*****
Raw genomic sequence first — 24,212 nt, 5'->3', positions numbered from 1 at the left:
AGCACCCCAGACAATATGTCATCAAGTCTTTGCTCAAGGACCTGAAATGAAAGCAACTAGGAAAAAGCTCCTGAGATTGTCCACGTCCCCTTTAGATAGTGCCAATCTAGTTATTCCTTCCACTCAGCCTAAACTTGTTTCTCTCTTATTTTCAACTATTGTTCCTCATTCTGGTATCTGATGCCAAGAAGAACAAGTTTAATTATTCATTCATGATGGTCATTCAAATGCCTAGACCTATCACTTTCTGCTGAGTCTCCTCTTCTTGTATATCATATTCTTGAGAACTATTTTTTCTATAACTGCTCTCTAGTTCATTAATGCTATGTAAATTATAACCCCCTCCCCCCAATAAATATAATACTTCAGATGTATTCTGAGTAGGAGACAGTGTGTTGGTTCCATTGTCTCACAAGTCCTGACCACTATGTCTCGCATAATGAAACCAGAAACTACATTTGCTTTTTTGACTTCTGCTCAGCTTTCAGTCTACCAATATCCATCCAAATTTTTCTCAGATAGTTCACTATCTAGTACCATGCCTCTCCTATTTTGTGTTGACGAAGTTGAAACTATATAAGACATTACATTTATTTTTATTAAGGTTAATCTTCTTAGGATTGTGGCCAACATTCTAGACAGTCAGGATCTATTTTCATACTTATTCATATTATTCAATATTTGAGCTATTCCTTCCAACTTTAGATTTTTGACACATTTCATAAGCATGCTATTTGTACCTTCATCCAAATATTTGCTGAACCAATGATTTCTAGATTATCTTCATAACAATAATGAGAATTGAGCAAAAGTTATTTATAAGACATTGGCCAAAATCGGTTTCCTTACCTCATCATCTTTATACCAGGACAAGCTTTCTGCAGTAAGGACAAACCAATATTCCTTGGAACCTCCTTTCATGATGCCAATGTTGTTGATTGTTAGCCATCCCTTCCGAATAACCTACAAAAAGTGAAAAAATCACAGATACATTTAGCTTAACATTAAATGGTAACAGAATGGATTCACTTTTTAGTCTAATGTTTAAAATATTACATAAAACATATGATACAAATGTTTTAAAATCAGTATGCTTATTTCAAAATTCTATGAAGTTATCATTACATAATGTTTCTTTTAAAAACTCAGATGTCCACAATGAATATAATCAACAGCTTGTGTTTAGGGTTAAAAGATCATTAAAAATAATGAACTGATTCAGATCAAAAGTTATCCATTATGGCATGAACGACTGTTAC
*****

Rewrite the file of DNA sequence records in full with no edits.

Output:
Raw genomic sequence first — 24,212 nt, 5'->3', positions numbered from 1 at the left:
AGCACCCCAGACAATATGTCATCAAGTCTTTGCTCAAGGACCTGAAATGAAAGCAACTAGGAAAAAGCTCCTGAGATTGTCCACGTCCCCTTTAGATAGTGCCAATCTAGTTATTCCTTCCACTCAGCCTAAACTTGTTTCTCTCTTATTTTCAACTATTGTTCCTCATTCTGGTATCTGATGCCAAGAAGAACAAGTTTAATTATTCATTCATGATGGTCATTCAAATGCCTAGACCTATCACTTTCTGCTGAGTCTCCTCTTCTTGTATATCATATTCTTGAGAACTATTTTTTCTATAACTGCTCTCTAGTTCATTAATGCTATGTAAATTATAACCCCCTCCCCCCAATAAATATAATACTTCAGATGTATTCTGAGTAGGAGACAGTGTGTTGGTTCCATTGTCTCACAAGTCCTGACCACTATGTCTCGCATAATGAAACCAGAAACTACATTTGCTTTTTTGACTTCTGCTCAGCTTTCAGTCTACCAATATCCATCCAAATTTTTCTCAGATAGTTCACTATCTAGTACCATGCCTCTCCTATTTTGTGTTGACGAAGTTGAAACTATATAAGACATTACATTTATTTTTATTAAGGTTAATCTTCTTAGGATTGTGGCCAACATTCTAGACAGTCAGGATCTATTTTCATACTTATTCATATTATTCAATATTTGAGCTATTCCTTCCAACTTTAGATTTTTGACACATTTCATAAGCATGCTATTTGTACCTTCATCCAAATATTTGCTGAACCAATGATTTCTAGATTATCTTCATAACAATAATGAGAATTGAGCAAAAGTTATTTATAAGACATTGGCCAAAATCGGTTTCCTTACCTCATCATCTTTATACCAGGACAAGCTTTCTGCAGTAAGGACAAACCAATATTCCTTGGAACCTCCTTTCATGATGCCAATGTTGTTGATTGTTAGCCATCCCTTCCGAATAACCTACAAAAAGTGAAAAAATCACAGATACATTTAGCTTAACATTAAATGGTAACAGAATGGATTCACTTTTTAGTCTAATGTTTAAAATATTACATAAAACATATGATACAAATGTTTTAAAATCAGTATGCTTATTTCAAAATTCTATGAAGTTATCATTACATAATGTTTCTTTTAAAAACTCAGATGTCCACAATGAATATAATCAACAGCTTGTGTTTAGGGTTAAAAGATCATTAAAAATAATGAACTGATTCAGATCAAAAGTTATCCATTATGGCATGAACGACTGTTAC